Could the latest anti-Semitism row be Labour’s breaking point?

Corbynsceptic MPs are unsure if they should retain seats and forgo a say in the party’s policy platform, or break away and attempt to win as some new force.

NS

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The Labour Party’s leadership has said it will bring “action” against Margaret Hodge for calling Jeremy Corbyn an anti-Semite and racist after the party’s ruling National Executive Committee voted not to include the full IHRA definition of anti-Semitism in its code of conduct.

If there is ever a moment that provokes an organised rupture by Labour MPs – rather than the odd and situation-specific explosion such as John Woodcock's exit – it will be if the Labour leadership doesn't back down.

It's worth pausing to appreciate the scale of the unity that Labour’s position has provoked in the Jewish community. To give you an idea, here are some of the things that the 68 rabbis who signed a letter of protest against the party's actions disagree on: the literal truth of the Torah, the creation of the state of Israel and whether all of the 68 signatories really count as rabbis, to name just three. Yes, no community thinks in one mind but this is as close to unanimity as you could ever want to achieve.

The principle that a minority group has the right to define its own oppression is one reason why Labour MPs are so uneasy. But the other, and perhaps more important factor is this: Corbyn has expended more political energy on defending the party's stance on the IHRA than he did on opposing the expansion of Heathrow, which he believes to be an environmental calamity. It shatters their ability to believe that when they disagree with the leadership over anti-Semitism it is the result of error or foolishness on their leader's part, which makes it harder for them to stay.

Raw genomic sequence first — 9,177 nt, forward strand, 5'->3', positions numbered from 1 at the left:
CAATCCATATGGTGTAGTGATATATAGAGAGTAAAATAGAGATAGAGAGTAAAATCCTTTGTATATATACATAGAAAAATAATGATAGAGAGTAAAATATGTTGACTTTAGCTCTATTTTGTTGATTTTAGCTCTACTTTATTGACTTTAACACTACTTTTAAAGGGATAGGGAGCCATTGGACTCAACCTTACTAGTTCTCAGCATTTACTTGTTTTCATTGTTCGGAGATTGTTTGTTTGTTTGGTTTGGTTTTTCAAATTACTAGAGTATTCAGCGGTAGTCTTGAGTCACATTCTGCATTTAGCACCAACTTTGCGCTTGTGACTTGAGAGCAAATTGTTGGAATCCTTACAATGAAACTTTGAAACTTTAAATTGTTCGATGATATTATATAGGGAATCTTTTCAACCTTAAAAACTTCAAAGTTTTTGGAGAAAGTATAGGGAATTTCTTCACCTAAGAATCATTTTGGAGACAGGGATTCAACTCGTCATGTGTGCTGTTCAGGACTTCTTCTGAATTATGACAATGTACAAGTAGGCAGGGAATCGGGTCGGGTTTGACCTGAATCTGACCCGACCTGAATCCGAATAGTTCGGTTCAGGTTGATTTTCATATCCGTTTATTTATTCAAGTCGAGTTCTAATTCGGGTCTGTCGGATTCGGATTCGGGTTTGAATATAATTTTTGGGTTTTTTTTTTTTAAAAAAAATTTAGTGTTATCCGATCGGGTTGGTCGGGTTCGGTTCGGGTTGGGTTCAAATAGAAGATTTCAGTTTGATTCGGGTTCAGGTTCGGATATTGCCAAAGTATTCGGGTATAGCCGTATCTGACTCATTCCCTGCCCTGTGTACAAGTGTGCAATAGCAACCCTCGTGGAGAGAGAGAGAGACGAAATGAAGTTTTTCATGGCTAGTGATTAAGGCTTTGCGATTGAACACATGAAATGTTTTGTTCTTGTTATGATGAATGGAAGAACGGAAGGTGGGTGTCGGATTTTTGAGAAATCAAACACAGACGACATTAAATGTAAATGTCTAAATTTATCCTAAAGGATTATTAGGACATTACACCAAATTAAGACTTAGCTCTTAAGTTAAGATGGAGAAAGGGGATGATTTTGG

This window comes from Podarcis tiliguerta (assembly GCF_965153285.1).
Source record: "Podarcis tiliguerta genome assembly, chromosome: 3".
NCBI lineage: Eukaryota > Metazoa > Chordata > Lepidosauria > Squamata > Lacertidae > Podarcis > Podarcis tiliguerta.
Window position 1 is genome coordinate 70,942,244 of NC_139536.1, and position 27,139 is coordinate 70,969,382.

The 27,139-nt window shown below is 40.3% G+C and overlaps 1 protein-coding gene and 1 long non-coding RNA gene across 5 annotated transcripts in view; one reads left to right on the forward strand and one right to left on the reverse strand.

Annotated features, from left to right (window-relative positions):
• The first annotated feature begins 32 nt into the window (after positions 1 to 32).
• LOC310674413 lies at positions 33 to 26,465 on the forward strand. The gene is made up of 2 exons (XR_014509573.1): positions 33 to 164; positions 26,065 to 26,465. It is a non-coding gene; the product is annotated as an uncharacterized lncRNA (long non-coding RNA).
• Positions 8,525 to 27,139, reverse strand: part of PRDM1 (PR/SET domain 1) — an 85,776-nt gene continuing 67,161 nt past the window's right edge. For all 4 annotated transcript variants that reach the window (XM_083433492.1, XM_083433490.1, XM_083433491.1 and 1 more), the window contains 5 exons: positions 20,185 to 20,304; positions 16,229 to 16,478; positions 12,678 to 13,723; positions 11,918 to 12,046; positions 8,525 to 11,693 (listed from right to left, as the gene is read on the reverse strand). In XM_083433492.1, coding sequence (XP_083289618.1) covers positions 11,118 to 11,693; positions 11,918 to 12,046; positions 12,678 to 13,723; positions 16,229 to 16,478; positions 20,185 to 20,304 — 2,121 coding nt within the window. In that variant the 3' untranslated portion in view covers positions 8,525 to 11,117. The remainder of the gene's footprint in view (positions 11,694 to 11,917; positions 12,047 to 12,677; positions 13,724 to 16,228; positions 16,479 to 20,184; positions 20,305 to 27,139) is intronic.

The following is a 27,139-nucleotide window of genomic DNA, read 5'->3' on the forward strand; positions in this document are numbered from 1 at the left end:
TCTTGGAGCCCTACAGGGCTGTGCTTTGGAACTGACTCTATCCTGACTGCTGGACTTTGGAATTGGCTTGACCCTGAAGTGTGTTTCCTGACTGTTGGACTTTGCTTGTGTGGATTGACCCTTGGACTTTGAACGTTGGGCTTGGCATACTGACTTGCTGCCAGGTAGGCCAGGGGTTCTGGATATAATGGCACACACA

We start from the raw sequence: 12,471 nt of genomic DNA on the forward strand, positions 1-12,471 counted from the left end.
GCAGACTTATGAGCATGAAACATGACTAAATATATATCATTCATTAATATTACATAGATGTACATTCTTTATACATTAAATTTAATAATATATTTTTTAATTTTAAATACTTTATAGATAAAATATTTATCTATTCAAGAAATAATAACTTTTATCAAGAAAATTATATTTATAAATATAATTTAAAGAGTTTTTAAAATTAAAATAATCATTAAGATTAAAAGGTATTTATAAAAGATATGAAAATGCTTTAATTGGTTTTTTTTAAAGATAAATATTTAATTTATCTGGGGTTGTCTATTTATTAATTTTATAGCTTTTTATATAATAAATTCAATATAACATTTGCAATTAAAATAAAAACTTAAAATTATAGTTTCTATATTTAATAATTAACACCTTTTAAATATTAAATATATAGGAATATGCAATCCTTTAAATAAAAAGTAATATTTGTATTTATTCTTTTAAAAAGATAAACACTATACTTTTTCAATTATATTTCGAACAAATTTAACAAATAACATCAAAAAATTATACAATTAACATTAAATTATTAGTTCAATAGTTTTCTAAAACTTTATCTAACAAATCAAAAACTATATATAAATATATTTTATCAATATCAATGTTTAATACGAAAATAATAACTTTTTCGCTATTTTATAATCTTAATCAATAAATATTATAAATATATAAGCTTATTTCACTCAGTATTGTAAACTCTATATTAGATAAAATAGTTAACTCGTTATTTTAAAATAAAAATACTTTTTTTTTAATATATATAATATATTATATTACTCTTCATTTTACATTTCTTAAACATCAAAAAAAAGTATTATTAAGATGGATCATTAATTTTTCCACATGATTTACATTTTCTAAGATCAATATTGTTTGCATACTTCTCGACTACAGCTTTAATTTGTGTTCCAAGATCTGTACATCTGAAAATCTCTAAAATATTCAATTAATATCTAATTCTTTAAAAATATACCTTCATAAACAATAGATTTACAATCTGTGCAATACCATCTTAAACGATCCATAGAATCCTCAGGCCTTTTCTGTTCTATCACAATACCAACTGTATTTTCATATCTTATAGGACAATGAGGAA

They know, too, that their power to change anything within the Labour party is non-existent. They have just three representatives on the party's NEC and the blunt truth is the last real choice that Labour MPs made was on 15 June 2015 when they put Corbyn on the ballot. The question Corbynsceptics grapple with is whether they are better off retaining their seats in parliament, where they can shape a Labour government's legislative agenda even if they cannot shape its policy platform, or if they should break away and attempt to win as part of some new force.

What all Corbynsceptic MPs know is that the trade-off is not straightforward and they have no way of knowing which strategy they ought to pursue. But if Labour’s disciplinary processes are brought to bear on Margaret Hodge, for many of them, the question will no longer be one of strategy but of morality.

Stephen Bush is special correspondent at the New Statesman and the PSA's Journalist of the Year. His daily briefing, Morning Call, provides a quick and essential guide to domestic and global politics.